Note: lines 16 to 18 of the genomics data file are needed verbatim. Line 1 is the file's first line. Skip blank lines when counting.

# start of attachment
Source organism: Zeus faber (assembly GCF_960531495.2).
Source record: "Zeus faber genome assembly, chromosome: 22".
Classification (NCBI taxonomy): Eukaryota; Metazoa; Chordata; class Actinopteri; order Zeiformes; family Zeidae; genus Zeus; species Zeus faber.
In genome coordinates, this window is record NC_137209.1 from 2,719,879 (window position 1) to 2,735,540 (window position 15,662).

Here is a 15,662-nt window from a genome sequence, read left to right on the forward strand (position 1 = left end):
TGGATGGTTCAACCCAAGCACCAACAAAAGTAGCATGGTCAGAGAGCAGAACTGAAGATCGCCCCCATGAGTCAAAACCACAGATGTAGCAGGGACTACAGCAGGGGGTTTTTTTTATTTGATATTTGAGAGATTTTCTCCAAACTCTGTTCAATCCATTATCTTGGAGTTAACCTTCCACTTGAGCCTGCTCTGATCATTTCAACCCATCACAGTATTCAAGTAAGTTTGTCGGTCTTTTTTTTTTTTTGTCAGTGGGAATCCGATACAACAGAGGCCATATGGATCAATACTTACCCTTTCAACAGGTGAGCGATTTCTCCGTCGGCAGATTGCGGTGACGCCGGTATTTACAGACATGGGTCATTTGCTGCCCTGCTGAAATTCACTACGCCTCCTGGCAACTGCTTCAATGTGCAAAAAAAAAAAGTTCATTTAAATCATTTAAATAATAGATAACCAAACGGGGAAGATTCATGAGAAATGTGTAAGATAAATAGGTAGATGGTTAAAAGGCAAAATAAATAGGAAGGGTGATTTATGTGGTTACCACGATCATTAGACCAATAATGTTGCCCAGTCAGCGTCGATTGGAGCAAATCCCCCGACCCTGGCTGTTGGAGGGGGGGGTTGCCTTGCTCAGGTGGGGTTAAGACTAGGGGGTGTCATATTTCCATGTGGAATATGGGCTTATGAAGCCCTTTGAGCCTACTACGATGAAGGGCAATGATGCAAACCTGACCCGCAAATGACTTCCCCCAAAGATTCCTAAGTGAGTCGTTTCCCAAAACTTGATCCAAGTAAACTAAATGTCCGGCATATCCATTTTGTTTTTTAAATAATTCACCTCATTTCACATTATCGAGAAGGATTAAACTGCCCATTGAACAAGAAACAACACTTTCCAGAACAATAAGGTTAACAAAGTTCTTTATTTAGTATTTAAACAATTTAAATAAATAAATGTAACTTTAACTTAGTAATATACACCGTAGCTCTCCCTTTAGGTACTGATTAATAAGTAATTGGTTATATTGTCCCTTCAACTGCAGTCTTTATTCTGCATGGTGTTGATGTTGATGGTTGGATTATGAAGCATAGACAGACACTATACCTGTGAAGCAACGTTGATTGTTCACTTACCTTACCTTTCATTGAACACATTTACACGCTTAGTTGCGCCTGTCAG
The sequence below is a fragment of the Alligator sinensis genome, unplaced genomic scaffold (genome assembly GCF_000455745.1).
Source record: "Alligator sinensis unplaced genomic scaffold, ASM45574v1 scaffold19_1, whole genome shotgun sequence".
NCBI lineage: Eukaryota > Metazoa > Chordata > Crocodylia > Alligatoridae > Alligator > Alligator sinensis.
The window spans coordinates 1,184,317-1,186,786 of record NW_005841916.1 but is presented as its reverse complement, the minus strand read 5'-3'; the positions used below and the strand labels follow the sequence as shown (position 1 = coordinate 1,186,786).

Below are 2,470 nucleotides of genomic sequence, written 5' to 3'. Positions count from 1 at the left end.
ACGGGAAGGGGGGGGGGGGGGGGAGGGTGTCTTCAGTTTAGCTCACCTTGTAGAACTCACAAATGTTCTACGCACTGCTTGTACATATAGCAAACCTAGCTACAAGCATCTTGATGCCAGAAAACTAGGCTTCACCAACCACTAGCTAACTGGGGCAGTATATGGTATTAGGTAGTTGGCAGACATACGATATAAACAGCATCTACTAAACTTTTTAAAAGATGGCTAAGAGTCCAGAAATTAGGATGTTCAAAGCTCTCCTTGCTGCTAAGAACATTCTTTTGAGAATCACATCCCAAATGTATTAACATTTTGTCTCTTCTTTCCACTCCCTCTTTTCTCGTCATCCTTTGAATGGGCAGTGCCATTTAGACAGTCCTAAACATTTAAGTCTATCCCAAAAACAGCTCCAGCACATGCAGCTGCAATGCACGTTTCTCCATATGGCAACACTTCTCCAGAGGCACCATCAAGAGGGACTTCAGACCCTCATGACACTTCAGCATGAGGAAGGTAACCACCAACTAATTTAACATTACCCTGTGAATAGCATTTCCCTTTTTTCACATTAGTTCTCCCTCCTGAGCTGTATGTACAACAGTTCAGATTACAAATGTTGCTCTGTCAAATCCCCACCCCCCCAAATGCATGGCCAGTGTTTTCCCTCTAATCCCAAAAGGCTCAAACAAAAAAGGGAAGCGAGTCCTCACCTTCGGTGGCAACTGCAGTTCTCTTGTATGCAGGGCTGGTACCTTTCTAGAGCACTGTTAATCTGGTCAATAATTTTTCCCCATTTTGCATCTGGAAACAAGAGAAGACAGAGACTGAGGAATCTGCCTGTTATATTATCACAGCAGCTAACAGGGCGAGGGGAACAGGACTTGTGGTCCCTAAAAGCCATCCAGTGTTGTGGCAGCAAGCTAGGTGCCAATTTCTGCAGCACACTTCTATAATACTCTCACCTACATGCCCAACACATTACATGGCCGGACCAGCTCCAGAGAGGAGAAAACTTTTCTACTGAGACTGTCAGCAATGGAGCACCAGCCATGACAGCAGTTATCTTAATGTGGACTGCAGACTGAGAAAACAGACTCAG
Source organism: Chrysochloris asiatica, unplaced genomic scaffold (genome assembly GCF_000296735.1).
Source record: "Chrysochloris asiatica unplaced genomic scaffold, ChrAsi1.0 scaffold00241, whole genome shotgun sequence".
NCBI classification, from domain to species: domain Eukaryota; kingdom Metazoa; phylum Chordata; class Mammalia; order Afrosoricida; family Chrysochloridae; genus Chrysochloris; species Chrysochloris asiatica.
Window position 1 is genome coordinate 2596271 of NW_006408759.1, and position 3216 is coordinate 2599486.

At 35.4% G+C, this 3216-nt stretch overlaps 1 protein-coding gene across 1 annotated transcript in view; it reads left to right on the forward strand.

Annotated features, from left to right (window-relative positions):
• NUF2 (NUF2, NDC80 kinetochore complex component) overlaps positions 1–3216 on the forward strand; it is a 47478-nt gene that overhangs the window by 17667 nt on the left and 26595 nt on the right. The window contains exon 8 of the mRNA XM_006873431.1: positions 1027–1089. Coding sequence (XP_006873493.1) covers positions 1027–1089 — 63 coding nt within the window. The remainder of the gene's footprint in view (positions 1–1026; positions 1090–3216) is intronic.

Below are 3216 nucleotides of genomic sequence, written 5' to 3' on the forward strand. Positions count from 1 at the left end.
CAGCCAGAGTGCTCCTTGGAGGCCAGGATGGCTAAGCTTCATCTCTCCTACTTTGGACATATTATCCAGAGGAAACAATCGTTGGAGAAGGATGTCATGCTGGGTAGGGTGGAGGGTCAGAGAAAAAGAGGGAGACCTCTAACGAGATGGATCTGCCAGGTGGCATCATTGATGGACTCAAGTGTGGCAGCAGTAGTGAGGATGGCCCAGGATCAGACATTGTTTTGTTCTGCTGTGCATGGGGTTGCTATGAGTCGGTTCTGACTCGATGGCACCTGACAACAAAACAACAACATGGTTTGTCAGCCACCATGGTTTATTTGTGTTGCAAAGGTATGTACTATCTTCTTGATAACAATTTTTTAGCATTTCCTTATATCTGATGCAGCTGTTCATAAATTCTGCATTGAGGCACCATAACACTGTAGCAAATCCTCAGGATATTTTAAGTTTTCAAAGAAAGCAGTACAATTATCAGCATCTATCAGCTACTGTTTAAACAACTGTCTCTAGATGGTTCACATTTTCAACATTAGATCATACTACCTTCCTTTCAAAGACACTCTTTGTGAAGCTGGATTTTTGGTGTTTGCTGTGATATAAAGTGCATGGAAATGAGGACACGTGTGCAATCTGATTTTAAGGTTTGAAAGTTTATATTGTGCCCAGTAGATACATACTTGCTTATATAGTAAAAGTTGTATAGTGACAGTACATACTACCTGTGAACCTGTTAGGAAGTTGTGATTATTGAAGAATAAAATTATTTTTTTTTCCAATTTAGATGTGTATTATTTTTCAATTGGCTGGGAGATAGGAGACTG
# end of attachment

Window position 1 is genome coordinate 2596271 of NW_006408759.1, and position 3216 is coordinate 2599486.

At 35.4% G+C, this 3216-nt stretch overlaps 1 protein-coding gene across 1 annotated transcript in view; it reads left to right on the forward strand.

Annotated features, from left to right (window-relative positions):